Our church is an independent, non-denominational congregation focused on equipping believers to accomplish all God has for each individual. We emphasize growing to maturity through regular, relevant study of God’s Word, meaningful corporate worship, and fellowship. Del Rio Bible Church was established in 1997 by a … Read More »
Living For The Will Of God (Part 2)
- “Although this passage is one of the most difficult in the New Testament, it begins with something which anyone can understand. The point that Peter is making is that, even if the Christian is compelled to suffer unjustly for his faith, he is only walking the way that his Lord and Savior has already walked. The suffering Christian must always remember that he has a suffering Lord.” (Wm. Barclay)
- “Instead of asking ‘Why me?’ we should respond to suffering with confidence, perseverance, and courage. We can have confidence that God knows, plans, and directs our lives for the good. We can persevere when facing grief, anger, sorrow, and pain. We have courage because with Jesus as Savior, we need not be afraid. He who suffered for us will not abandon us.” (NLT One-Year Study Bible)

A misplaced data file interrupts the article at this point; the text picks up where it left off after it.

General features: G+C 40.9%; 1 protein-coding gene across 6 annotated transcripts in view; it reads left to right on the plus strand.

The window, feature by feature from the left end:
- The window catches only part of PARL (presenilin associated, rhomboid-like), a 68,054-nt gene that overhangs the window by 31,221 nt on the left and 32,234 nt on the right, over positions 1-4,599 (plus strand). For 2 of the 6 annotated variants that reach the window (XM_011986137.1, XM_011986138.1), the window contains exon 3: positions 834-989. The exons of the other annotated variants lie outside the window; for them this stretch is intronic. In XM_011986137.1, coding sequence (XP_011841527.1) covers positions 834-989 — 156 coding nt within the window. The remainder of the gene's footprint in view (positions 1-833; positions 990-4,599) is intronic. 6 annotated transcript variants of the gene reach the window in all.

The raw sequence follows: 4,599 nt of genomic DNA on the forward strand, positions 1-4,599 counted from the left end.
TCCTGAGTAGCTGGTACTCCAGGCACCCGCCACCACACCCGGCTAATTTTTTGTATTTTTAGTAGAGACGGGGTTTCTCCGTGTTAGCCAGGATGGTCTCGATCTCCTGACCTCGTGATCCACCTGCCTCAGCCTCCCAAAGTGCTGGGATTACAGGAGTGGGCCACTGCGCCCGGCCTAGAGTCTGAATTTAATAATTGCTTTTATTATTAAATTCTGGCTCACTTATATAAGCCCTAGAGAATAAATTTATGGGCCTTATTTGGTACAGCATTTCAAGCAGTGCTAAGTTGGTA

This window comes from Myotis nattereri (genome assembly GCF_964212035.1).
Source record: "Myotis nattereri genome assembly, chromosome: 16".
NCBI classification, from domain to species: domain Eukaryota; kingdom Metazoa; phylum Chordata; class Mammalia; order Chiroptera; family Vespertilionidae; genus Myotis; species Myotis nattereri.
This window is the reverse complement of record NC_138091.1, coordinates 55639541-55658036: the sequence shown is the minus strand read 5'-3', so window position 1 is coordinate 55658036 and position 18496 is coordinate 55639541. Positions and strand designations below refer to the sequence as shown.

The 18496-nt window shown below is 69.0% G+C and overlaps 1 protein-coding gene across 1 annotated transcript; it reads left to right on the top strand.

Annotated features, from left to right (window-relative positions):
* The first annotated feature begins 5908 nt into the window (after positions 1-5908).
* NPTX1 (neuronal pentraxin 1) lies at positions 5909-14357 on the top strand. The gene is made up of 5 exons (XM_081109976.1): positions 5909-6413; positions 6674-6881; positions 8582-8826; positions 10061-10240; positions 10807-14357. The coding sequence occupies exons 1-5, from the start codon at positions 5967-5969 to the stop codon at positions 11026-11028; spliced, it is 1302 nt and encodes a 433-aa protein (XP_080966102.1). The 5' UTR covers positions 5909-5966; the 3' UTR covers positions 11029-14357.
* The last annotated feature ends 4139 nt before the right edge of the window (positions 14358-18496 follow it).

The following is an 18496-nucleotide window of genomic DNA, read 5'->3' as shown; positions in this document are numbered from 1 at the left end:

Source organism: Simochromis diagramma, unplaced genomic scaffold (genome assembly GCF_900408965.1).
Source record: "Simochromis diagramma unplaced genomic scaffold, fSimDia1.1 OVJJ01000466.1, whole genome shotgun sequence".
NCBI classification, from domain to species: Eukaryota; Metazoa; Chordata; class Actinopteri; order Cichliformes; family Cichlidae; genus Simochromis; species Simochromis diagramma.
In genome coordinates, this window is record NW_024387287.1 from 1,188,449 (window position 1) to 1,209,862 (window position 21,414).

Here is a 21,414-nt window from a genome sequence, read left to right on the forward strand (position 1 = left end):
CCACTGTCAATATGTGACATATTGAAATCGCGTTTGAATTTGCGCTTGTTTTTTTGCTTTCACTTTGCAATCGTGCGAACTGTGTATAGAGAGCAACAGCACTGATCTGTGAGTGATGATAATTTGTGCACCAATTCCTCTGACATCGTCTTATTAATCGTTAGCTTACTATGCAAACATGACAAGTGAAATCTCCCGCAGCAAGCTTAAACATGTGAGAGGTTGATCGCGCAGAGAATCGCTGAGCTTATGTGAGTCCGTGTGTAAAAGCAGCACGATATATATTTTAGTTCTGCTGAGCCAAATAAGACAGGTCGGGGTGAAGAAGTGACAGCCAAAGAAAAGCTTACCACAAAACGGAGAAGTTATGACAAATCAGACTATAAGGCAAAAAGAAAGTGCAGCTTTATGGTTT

- Verses 19 & 20 are difficult passages to interpret. Three questions are raised by the passage: who are the “spirits” mentioned; when was this proclamation made; and what was the content of the proclamation?
- The following is a broad summary of the views concerning verses 19 & 20 (there are many shades of these three):
-Christ goes to the realm of dead spirits between His death and resurrection and announces condemnation to those who died in unbelief (or, alternately, announces victory to those saved).
-Christ preaches through Noah to Noah’s contemporaries during the 120 years the ark was being built.
-Between His death and resurrection, Christ goes to the realm of imprisoned fallen angels and proclaims His victory on the cross.
- Whatever is meant in these verses, they cannot be teaching: the existence of purgatory, a so-called second chance after death theology, or a universal salvation theology. Purgatory is unfounded in canonical Scripture and devalues the cross. Hebrews 9:27 teaches that after death comes judgment, not a so-called “second chance.” In the words of Greek scholar, A.T. Robertson: “One can only say that it is a slim hope for those who neglect or reject Christ in this life to gamble with a possible second chance after death which rest on very precarious exegesis of a most difficult passage in Peter’s epistle.”